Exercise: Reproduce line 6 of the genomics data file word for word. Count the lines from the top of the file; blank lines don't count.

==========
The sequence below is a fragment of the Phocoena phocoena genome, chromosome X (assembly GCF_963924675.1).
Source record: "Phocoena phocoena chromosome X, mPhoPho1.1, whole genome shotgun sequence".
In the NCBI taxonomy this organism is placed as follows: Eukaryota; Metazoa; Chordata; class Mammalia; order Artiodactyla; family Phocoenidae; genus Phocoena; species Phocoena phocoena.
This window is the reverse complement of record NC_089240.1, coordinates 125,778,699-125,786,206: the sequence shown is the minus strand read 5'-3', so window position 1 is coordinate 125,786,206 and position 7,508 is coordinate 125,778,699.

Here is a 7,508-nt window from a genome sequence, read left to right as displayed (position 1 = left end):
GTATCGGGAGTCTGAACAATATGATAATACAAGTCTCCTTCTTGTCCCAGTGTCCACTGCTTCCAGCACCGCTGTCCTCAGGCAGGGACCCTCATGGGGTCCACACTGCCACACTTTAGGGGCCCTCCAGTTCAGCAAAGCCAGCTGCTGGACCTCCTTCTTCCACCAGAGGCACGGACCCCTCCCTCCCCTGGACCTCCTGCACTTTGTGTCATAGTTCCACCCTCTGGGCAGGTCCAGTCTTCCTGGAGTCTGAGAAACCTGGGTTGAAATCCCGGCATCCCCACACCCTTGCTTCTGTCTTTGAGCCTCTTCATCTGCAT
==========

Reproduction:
GTATCGGGAGTCTGAACAATATGATAATACAAGTCTCCTTCTTGTCCCAGTGTCCACTGCTTCCAGCACCGCTGTCCTCAGGCAGGGACCCTCATGGGGTCCACACTGCCACACTTTAGGGGCCCTCCAGTTCAGCAAAGCCAGCTGCTGGACCTCCTTCTTCCACCAGAGGCACGGACCCCTCCCTCCCCTGGACCTCCTGCACTTTGTGTCATAGTTCCACCCTCTGGGCAGGTCCAGTCTTCCTGGAGTCTGAGAAACCTGGGTTGAAATCCCGGCATCCCCACACCCTTGCTTCTGTCTTTGAGCCTCTTCATCTGCAT